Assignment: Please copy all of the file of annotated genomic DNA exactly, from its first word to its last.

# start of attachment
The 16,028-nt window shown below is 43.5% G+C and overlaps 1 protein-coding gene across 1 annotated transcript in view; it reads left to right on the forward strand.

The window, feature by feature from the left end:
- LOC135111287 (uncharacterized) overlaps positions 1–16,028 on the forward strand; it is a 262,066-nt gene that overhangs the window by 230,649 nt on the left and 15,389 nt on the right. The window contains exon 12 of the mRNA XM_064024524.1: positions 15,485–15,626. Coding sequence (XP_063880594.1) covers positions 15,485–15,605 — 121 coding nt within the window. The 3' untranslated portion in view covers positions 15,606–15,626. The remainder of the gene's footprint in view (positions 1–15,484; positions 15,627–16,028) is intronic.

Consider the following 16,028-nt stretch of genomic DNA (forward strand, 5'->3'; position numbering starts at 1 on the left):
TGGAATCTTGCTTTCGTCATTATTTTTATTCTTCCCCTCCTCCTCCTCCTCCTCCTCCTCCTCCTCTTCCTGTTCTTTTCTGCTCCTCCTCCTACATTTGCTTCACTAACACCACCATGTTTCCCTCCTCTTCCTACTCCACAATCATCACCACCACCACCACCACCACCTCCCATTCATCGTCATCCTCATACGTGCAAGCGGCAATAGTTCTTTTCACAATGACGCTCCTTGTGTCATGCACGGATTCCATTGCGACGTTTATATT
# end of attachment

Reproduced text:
The 16,028-nt window shown below is 43.5% G+C and overlaps 1 protein-coding gene across 1 annotated transcript in view; it reads left to right on the forward strand.

The window, feature by feature from the left end:
- LOC135111287 (uncharacterized) overlaps positions 1–16,028 on the forward strand; it is a 262,066-nt gene that overhangs the window by 230,649 nt on the left and 15,389 nt on the right. The window contains exon 12 of the mRNA XM_064024524.1: positions 15,485–15,626. Coding sequence (XP_063880594.1) covers positions 15,485–15,605 — 121 coding nt within the window. The 3' untranslated portion in view covers positions 15,606–15,626. The remainder of the gene's footprint in view (positions 1–15,484; positions 15,627–16,028) is intronic.

Consider the following 16,028-nt stretch of genomic DNA (forward strand, 5'->3'; position numbering starts at 1 on the left):
TGGAATCTTGCTTTCGTCATTATTTTTATTCTTCCCCTCCTCCTCCTCCTCCTCCTCCTCCTCCTCTTCCTGTTCTTTTCTGCTCCTCCTCCTACATTTGCTTCACTAACACCACCATGTTTCCCTCCTCTTCCTACTCCACAATCATCACCACCACCACCACCACCACCTCCCATTCATCGTCATCCTCATACGTGCAAGCGGCAATAGTTCTTTTCACAATGACGCTCCTTGTGTCATGCACGGATTCCATTGCGACGTTTATATT